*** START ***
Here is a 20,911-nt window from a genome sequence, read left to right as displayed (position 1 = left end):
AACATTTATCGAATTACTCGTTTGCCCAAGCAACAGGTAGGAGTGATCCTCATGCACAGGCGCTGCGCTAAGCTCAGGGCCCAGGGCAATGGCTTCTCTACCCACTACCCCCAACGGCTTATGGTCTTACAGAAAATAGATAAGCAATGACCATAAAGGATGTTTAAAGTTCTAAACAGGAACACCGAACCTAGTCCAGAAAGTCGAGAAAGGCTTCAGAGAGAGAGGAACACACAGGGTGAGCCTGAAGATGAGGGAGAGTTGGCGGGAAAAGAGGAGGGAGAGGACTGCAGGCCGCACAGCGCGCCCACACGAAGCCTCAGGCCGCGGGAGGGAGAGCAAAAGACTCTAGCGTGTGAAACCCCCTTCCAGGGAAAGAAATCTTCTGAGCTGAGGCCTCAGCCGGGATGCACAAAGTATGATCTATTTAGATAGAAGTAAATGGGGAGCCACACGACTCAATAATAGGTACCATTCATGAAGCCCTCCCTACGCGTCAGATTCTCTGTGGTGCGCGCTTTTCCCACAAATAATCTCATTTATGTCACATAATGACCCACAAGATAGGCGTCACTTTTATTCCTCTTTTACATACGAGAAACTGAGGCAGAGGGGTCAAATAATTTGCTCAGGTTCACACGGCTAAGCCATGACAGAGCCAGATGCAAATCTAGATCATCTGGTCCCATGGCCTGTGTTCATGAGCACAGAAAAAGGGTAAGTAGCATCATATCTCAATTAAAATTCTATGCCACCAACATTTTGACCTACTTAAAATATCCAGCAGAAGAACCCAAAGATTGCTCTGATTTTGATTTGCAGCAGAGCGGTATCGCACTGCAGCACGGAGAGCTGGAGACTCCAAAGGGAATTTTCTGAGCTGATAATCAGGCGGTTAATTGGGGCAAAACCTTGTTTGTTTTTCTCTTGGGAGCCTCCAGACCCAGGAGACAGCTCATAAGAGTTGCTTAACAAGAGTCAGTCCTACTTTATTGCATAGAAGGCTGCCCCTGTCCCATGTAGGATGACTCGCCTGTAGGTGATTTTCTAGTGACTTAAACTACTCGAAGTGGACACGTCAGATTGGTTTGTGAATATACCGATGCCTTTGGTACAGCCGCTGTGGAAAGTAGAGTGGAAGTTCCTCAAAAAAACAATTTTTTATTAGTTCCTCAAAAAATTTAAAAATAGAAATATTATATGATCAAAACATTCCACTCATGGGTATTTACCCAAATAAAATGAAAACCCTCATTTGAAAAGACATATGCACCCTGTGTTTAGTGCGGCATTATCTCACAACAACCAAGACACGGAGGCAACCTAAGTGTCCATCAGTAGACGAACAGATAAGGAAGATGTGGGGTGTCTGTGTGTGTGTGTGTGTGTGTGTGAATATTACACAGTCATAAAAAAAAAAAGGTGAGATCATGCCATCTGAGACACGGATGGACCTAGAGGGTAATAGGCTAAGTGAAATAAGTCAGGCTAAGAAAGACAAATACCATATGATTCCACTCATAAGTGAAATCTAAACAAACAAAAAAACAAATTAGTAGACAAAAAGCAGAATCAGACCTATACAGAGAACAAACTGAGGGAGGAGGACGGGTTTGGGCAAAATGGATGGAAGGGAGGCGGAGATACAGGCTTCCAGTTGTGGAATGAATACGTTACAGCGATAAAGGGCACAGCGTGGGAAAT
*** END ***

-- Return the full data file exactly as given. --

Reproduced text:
Here is a 20,911-nt window from a genome sequence, read left to right as displayed (position 1 = left end):
AACATTTATCGAATTACTCGTTTGCCCAAGCAACAGGTAGGAGTGATCCTCATGCACAGGCGCTGCGCTAAGCTCAGGGCCCAGGGCAATGGCTTCTCTACCCACTACCCCCAACGGCTTATGGTCTTACAGAAAATAGATAAGCAATGACCATAAAGGATGTTTAAAGTTCTAAACAGGAACACCGAACCTAGTCCAGAAAGTCGAGAAAGGCTTCAGAGAGAGAGGAACACACAGGGTGAGCCTGAAGATGAGGGAGAGTTGGCGGGAAAAGAGGAGGGAGAGGACTGCAGGCCGCACAGCGCGCCCACACGAAGCCTCAGGCCGCGGGAGGGAGAGCAAAAGACTCTAGCGTGTGAAACCCCCTTCCAGGGAAAGAAATCTTCTGAGCTGAGGCCTCAGCCGGGATGCACAAAGTATGATCTATTTAGATAGAAGTAAATGGGGAGCCACACGACTCAATAATAGGTACCATTCATGAAGCCCTCCCTACGCGTCAGATTCTCTGTGGTGCGCGCTTTTCCCACAAATAATCTCATTTATGTCACATAATGACCCACAAGATAGGCGTCACTTTTATTCCTCTTTTACATACGAGAAACTGAGGCAGAGGGGTCAAATAATTTGCTCAGGTTCACACGGCTAAGCCATGACAGAGCCAGATGCAAATCTAGATCATCTGGTCCCATGGCCTGTGTTCATGAGCACAGAAAAAGGGTAAGTAGCATCATATCTCAATTAAAATTCTATGCCACCAACATTTTGACCTACTTAAAATATCCAGCAGAAGAACCCAAAGATTGCTCTGATTTTGATTTGCAGCAGAGCGGTATCGCACTGCAGCACGGAGAGCTGGAGACTCCAAAGGGAATTTTCTGAGCTGATAATCAGGCGGTTAATTGGGGCAAAACCTTGTTTGTTTTTCTCTTGGGAGCCTCCAGACCCAGGAGACAGCTCATAAGAGTTGCTTAACAAGAGTCAGTCCTACTTTATTGCATAGAAGGCTGCCCCTGTCCCATGTAGGATGACTCGCCTGTAGGTGATTTTCTAGTGACTTAAACTACTCGAAGTGGACACGTCAGATTGGTTTGTGAATATACCGATGCCTTTGGTACAGCCGCTGTGGAAAGTAGAGTGGAAGTTCCTCAAAAAAACAATTTTTTATTAGTTCCTCAAAAAATTTAAAAATAGAAATATTATATGATCAAAACATTCCACTCATGGGTATTTACCCAAATAAAATGAAAACCCTCATTTGAAAAGACATATGCACCCTGTGTTTAGTGCGGCATTATCTCACAACAACCAAGACACGGAGGCAACCTAAGTGTCCATCAGTAGACGAACAGATAAGGAAGATGTGGGGTGTCTGTGTGTGTGTGTGTGTGTGTGTGAATATTACACAGTCATAAAAAAAAAAAGGTGAGATCATGCCATCTGAGACACGGATGGACCTAGAGGGTAATAGGCTAAGTGAAATAAGTCAGGCTAAGAAAGACAAATACCATATGATTCCACTCATAAGTGAAATCTAAACAAACAAAAAAACAAATTAGTAGACAAAAAGCAGAATCAGACCTATACAGAGAACAAACTGAGGGAGGAGGACGGGTTTGGGCAAAATGGATGGAAGGGAGGCGGAGATACAGGCTTCCAGTTGTGGAATGAATACGTTACAGCGATAAAGGGCACAGCGTGGGAAAT